Polyvalent clinical results in cancer: the supremacy of electron beam data
This issue of Radiation Oncology contains an extensive elaboration of clinical results in genitourinary (47 studies, >3100 patients), breast (6 studies, >1500 patients), rectal (11 studies, >1700 patients) pancreatic cancer (13 studies, >1500 patients) and soft tissue sarcomas (22 studies, >1700 patients) treated with dose-radiation-escalation strategies and surgery. Over 90% of the data corresponds to electron intraoperative irradiation approaches, while brachytherapy is present in a minority of genitourinary and sarcoma publications, and Kv in the early breast cancer model. The electron references show consistent and reproducible results in terms of local control when a boost component is delivered intraoperatively for cancer sites requiring multimodal therapy. It is relevant to emphasize that escalated radiotherapy promotes high local control rates in R0, R1 and R2 resection scenarios including extended surgery for oligo-recurrent disease. For the unfavorable resection status (R+) boosting with intraoperative electrons has proven to be superior to external beam radiotherapy alone in rectal , pancreas  and oligo-recurrent cancer [18, 19], while moderate boost dose-escalation >12.5 Gy improves local control in extremity soft tissue sarcomas . Additionally, electron-based intraoperative irradiation have reported high local control rates in pediatric cancer including sarcomas and oligometastatic disease [21, 22].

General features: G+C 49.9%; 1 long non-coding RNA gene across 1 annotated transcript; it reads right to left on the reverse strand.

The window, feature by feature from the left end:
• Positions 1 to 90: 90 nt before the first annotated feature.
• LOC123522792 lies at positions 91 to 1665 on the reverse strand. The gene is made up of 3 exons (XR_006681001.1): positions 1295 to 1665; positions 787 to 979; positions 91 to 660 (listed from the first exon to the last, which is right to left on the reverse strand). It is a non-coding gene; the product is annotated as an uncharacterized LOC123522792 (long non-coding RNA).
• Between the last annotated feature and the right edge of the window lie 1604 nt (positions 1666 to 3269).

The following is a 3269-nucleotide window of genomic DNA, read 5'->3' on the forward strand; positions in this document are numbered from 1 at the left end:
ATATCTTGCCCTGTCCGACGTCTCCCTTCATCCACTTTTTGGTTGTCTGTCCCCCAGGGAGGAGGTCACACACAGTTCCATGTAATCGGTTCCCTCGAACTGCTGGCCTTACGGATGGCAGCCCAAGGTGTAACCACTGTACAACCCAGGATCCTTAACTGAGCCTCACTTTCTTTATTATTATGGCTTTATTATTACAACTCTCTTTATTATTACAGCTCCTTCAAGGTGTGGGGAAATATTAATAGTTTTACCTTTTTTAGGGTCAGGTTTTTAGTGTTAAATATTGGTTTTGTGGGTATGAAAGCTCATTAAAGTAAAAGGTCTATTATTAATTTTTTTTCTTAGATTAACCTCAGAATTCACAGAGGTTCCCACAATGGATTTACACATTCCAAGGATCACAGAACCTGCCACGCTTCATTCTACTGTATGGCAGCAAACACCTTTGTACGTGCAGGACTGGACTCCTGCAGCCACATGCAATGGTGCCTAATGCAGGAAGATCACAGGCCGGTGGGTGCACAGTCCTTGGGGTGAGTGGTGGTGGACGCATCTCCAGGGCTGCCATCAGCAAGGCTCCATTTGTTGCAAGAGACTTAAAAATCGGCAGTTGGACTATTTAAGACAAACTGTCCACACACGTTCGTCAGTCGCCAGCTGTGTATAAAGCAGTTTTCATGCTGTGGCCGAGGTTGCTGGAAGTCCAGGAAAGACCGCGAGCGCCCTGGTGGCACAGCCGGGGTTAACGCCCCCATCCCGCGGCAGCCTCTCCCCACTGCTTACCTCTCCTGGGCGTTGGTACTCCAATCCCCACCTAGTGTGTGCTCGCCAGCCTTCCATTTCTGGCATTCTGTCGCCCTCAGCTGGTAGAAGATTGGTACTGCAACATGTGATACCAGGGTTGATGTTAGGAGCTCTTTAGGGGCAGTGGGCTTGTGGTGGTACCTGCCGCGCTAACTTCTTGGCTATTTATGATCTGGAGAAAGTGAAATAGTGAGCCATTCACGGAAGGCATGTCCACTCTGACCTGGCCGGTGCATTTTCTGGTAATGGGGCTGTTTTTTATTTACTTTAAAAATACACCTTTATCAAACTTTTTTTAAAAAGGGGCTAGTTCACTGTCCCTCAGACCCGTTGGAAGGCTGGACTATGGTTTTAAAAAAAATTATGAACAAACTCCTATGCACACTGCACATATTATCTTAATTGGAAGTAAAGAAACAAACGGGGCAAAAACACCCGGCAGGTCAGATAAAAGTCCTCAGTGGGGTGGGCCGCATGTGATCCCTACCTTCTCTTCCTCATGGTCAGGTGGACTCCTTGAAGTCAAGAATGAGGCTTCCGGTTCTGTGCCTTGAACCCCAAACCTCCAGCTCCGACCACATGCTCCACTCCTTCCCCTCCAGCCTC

A bibliometric analysis  of PubMed available publications in the period 1997–2013 using science citation index impact factor as a quality indicator showed 972 papers on intraoperative irradiation topics, 41% in surgical journals, being cancer clinical outcome the most frequently published primary topic (n = 661, 68%; p < 0.001). The median impact factor significantly improved with time: 2.396 in the period 1997–2001 to 3.798 in 2007–2012 (p = 0.006).
There is a large and mature body of evidence supporting the feasibility, tolerance and cancer control promotion using intraoperative radiotherapy as a component of treatment in patients requiring surgery and radiotherapy as evidence-based strategy. The recommendation of randomized trials to establish improved cancer management testing radiation technology innovations is methodologically questionable  and contradictory with individualized-personalized cancer health-care precision medicine era.